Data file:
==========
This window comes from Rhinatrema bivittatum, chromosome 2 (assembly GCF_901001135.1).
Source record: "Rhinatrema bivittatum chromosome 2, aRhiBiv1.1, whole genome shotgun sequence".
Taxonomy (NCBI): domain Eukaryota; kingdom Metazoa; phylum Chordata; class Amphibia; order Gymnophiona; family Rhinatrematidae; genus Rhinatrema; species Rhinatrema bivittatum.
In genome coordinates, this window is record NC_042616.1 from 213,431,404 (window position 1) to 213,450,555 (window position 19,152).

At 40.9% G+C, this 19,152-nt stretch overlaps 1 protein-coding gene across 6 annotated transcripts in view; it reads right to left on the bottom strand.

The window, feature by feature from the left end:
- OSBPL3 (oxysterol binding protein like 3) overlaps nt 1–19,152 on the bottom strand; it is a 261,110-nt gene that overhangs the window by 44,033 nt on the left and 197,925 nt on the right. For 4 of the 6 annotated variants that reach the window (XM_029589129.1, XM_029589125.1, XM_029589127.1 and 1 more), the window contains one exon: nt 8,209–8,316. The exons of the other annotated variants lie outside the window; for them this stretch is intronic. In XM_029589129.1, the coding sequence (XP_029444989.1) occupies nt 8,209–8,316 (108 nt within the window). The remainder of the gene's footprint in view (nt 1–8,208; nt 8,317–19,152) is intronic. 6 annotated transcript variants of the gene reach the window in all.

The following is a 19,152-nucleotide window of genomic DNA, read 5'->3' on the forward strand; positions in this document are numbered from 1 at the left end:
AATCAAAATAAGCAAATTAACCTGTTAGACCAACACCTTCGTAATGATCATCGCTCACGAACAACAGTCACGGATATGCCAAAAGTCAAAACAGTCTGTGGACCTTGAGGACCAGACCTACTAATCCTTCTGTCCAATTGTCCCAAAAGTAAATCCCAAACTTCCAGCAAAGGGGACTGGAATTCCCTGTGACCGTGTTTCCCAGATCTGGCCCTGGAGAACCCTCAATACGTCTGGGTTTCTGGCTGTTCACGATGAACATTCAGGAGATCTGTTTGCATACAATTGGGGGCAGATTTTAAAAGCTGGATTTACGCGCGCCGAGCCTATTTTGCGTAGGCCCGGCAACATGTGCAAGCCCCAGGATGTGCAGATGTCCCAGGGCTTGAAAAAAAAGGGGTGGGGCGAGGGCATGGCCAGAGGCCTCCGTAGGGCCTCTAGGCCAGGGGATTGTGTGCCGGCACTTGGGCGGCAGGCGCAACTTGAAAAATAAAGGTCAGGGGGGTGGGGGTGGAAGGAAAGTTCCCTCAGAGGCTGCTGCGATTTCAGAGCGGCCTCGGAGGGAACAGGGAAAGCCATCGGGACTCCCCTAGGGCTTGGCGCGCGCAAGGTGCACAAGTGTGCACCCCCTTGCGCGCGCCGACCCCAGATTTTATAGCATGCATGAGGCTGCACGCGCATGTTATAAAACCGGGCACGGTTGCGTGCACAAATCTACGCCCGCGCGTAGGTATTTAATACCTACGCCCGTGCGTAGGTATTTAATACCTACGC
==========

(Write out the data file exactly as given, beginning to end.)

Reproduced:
This window comes from Rhinatrema bivittatum, chromosome 2 (assembly GCF_901001135.1).
Source record: "Rhinatrema bivittatum chromosome 2, aRhiBiv1.1, whole genome shotgun sequence".
Taxonomy (NCBI): domain Eukaryota; kingdom Metazoa; phylum Chordata; class Amphibia; order Gymnophiona; family Rhinatrematidae; genus Rhinatrema; species Rhinatrema bivittatum.
In genome coordinates, this window is record NC_042616.1 from 213,431,404 (window position 1) to 213,450,555 (window position 19,152).

At 40.9% G+C, this 19,152-nt stretch overlaps 1 protein-coding gene across 6 annotated transcripts in view; it reads right to left on the bottom strand.

The window, feature by feature from the left end:
- OSBPL3 (oxysterol binding protein like 3) overlaps nt 1–19,152 on the bottom strand; it is a 261,110-nt gene that overhangs the window by 44,033 nt on the left and 197,925 nt on the right. For 4 of the 6 annotated variants that reach the window (XM_029589129.1, XM_029589125.1, XM_029589127.1 and 1 more), the window contains one exon: nt 8,209–8,316. The exons of the other annotated variants lie outside the window; for them this stretch is intronic. In XM_029589129.1, the coding sequence (XP_029444989.1) occupies nt 8,209–8,316 (108 nt within the window). The remainder of the gene's footprint in view (nt 1–8,208; nt 8,317–19,152) is intronic. 6 annotated transcript variants of the gene reach the window in all.

The following is a 19,152-nucleotide window of genomic DNA, read 5'->3' on the forward strand; positions in this document are numbered from 1 at the left end:
AATCAAAATAAGCAAATTAACCTGTTAGACCAACACCTTCGTAATGATCATCGCTCACGAACAACAGTCACGGATATGCCAAAAGTCAAAACAGTCTGTGGACCTTGAGGACCAGACCTACTAATCCTTCTGTCCAATTGTCCCAAAAGTAAATCCCAAACTTCCAGCAAAGGGGACTGGAATTCCCTGTGACCGTGTTTCCCAGATCTGGCCCTGGAGAACCCTCAATACGTCTGGGTTTCTGGCTGTTCACGATGAACATTCAGGAGATCTGTTTGCATACAATTGGGGGCAGATTTTAAAAGCTGGATTTACGCGCGCCGAGCCTATTTTGCGTAGGCCCGGCAACATGTGCAAGCCCCAGGATGTGCAGATGTCCCAGGGCTTGAAAAAAAAGGGGTGGGGCGAGGGCATGGCCAGAGGCCTCCGTAGGGCCTCTAGGCCAGGGGATTGTGTGCCGGCACTTGGGCGGCAGGCGCAACTTGAAAAATAAAGGTCAGGGGGGTGGGGGTGGAAGGAAAGTTCCCTCAGAGGCTGCTGCGATTTCAGAGCGGCCTCGGAGGGAACAGGGAAAGCCATCGGGACTCCCCTAGGGCTTGGCGCGCGCAAGGTGCACAAGTGTGCACCCCCTTGCGCGCGCCGACCCCAGATTTTATAGCATGCATGAGGCTGCACGCGCATGTTATAAAACCGGGCACGGTTGCGTGCACAAATCTACGCCCGCGCGTAGGTATTTAATACCTACGCCCGTGCGTAGGTATTTAATACCTACGC